Cuora mouhotii obsti: Acclimation and Care
Joe details the acclimation and care of Cuora mouhotii obsti (Southern Keeled Box Turtles).
I believe that creating and maintaining a proper enclosure, as cloase as possible to the natural environment of the species, greatly increases the chance for a successful acclimation and healthy, happy turtles. To pursue this goal, I split my group into three enclosures; one for each of the two males and a single enclosure for the two females to share. I keep the males alone due to potential aggression concerns. Cuora mouhotii obsti needs adequate space; they have an unusually high gait and tend to trample over anything in their path. In addition, this species has an incredible talent for climbing, so that must be kept in mind. With all of this said, a reasonably large, escape-proof enclosure is necessary.
Their enclosures are relatively simplistic, but functional to meet their needs in my current setting. The room in which they live averages a relative humidity of between 50%-70% year-round, so my enclosures lack a lid to trap humidity in. In addition to the humidity requirement, this species is very shy and is not fond of bright light. As far as temperature goes, the enclosure averages approximately 70°F. This seems to work well. Southern Keeled Box Turtles do not need a basking lamp, but creating a temperature gradient throughout the enclosure is beneficial for them to self-regulate their body temperature.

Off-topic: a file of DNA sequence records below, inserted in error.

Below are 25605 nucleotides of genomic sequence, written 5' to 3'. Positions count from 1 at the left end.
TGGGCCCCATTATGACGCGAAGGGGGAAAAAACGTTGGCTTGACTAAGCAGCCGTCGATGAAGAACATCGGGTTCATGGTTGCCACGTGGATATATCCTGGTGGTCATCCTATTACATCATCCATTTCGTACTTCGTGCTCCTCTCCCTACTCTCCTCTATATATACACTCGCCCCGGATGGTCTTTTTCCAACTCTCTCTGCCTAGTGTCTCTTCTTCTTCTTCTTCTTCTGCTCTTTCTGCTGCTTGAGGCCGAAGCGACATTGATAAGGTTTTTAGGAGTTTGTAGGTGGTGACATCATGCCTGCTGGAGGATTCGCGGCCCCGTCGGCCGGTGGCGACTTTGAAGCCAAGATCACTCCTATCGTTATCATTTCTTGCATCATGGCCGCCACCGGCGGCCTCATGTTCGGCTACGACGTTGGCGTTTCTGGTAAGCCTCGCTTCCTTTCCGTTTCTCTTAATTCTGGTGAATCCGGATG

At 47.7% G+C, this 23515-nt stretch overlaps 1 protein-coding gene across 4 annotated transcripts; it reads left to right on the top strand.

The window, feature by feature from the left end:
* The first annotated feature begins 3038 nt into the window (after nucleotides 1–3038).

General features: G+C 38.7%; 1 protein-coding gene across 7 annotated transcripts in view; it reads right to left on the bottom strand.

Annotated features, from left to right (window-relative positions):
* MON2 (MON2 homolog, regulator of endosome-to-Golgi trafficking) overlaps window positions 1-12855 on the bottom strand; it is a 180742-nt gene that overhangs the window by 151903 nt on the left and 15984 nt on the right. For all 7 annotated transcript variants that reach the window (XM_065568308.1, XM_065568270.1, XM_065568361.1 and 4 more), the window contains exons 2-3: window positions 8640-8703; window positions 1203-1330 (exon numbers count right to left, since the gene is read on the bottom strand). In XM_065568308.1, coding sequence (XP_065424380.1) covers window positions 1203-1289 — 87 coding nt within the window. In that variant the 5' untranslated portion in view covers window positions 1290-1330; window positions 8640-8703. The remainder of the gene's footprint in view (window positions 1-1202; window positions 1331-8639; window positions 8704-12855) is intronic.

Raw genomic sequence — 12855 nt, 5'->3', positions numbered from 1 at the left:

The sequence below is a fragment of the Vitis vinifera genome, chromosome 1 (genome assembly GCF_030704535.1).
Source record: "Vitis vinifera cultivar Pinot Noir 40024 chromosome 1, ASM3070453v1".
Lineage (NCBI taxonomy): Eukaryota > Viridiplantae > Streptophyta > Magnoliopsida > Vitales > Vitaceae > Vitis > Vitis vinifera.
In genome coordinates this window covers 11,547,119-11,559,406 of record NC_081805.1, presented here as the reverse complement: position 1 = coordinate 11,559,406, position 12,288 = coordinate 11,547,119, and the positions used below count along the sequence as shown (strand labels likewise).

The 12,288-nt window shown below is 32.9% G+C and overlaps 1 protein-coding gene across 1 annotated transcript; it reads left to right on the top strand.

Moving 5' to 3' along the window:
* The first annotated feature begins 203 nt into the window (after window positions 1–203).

Each male has an enclosure measuring 48″ long by 28″ wide including a large soaking dish and a hide. The two females live together in an enclosure twice the area of each male’s; it is 96″ long by 28″ wide. They have ample space to choose to be alone or together and do as they please. Their enclosure is fitted with a large filtered soaking area, multiple hides, and a large pothos plant to create additional canopy. Each of the three enclosures are lighted, but is not overly bright and has plenty of shadows, since they are not fond of bright light.
Cuora mouhotii obsti is a terrestrial species, but also seem to be quite fond of sitting in their soaking pools for extended periods of time. Three of the four in my group have been observed spending entire days in their pools, while the last spends most time burrowed into dark corners with high humidity. I believe this is based solely on the individual animal’s preference, but also believe that deep soaking dishes should always be provided to leave the choice up to the turtle. Given a deep enough substrate, my Southern Keeled Box Turtles have been observed burrowing out of sight, only to come out for food. While allowing them to fully burrow can aid in their acclimation, I find that providing substrate only deep enough to not-quite-bury-themselves brings out the best of their “majestic” personalities. While this group of Cuora mouhotii obsti has only been in my possession for about 9 months now, all four turtles will come charging out of their soaking dish, hidey-hole, or burrow for food when I walk by. Some of them will even follow me0 around their enclosure when I perform the daily regimen. Once acclimated to captivity, their personalities really shine.
During the spring and summer, I keep the enclosures wet, but not soggy. To help keep the humidity at the proper, high level, I hose the enclosure down weekly. In their natural range, the spring and summer are part of the monsoon season. As such, keeping the habitat wet and humid is natural for them. During the fall, I will slowly increase the time between each soaking of the enclosure to help gradually shift them into the brumation season in the winter. Winter temperatures in their native habitat drop as far as the low 50s, so I will try to imitate this as best as I can. Keeping this natural season change will help them acclimate to their new home. Last winter, I prevented brumation to prevent any of their health concerns from getting worse.